Natural history of social and sexual behavior in fruit flies Academic Article uri icon

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abstract

  • AbstractThe past 2 decades have seen fruit flies being widely adopted for research on social behavior and aggression. This fruitful research, however, has not been well tied to fruit flies’ natural history. To address this knowledge gap, I conducted a field study. My goal was to inform future research conducted in artificial surroundings, and to inspire new investigations that can rely more heavily on fruit flies’ actual natural behavior. My two main novel findings were first, that flies in the field showed significant sociability, as they formed social groups rather than dispersed randomly among fruits of similar quality. Second, males showed fair levels of aggression towards each other as indicated by a lunging rate of 17 per hour, and lower rates of wing threat and boxing. Courtship was the most prominent activity on fruits, with females rejecting almost all males’ advances. This resulted in an estimated mating rate of 0.6 per female per day. Flies showed a striking peak of activity early in the mornings, even at cold temperatures, followed by inactivity for much of the day and night. Flies, however, handled well high temperatures approaching 40 °C by hiding away from fruit and concentrating activity in the cooler, early mornings. My field work highlights a few promising lines of future research informed by fruit flies’ natural history. Most importantly, we do not understand the intriguing dynamics that generate significant sociability despite frequent aggressive interactions on fruits. Males’ responses to female rejection signals varied widely, perhaps because the signals differed in information content perceived by flies but not humans. Finally, flies tolerated cold early mornings perhaps owing to fitness benefits associated with increased mating and feeding opportunities at this time. Flies were adept at handling very high temperatures under the natural daily temperature fluctuations and availability of shelters, and this can inform more realistic research on the effects of global warming on animals in their natural settings.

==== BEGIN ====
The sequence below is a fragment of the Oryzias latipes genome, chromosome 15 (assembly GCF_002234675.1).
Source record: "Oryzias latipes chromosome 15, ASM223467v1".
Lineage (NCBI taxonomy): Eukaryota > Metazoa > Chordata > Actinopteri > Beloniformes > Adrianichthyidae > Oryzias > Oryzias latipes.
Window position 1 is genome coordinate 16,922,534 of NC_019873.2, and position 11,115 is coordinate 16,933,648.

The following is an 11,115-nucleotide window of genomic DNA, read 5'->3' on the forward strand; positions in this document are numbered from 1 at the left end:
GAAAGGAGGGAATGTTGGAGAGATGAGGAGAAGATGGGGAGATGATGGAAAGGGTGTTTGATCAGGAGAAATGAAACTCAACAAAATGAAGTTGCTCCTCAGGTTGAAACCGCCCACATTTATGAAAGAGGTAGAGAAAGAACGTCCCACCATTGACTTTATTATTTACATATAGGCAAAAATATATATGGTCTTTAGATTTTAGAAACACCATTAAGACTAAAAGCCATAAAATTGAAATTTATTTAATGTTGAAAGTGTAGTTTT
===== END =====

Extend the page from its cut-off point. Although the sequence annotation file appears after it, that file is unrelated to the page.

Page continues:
publication date

  • December 2020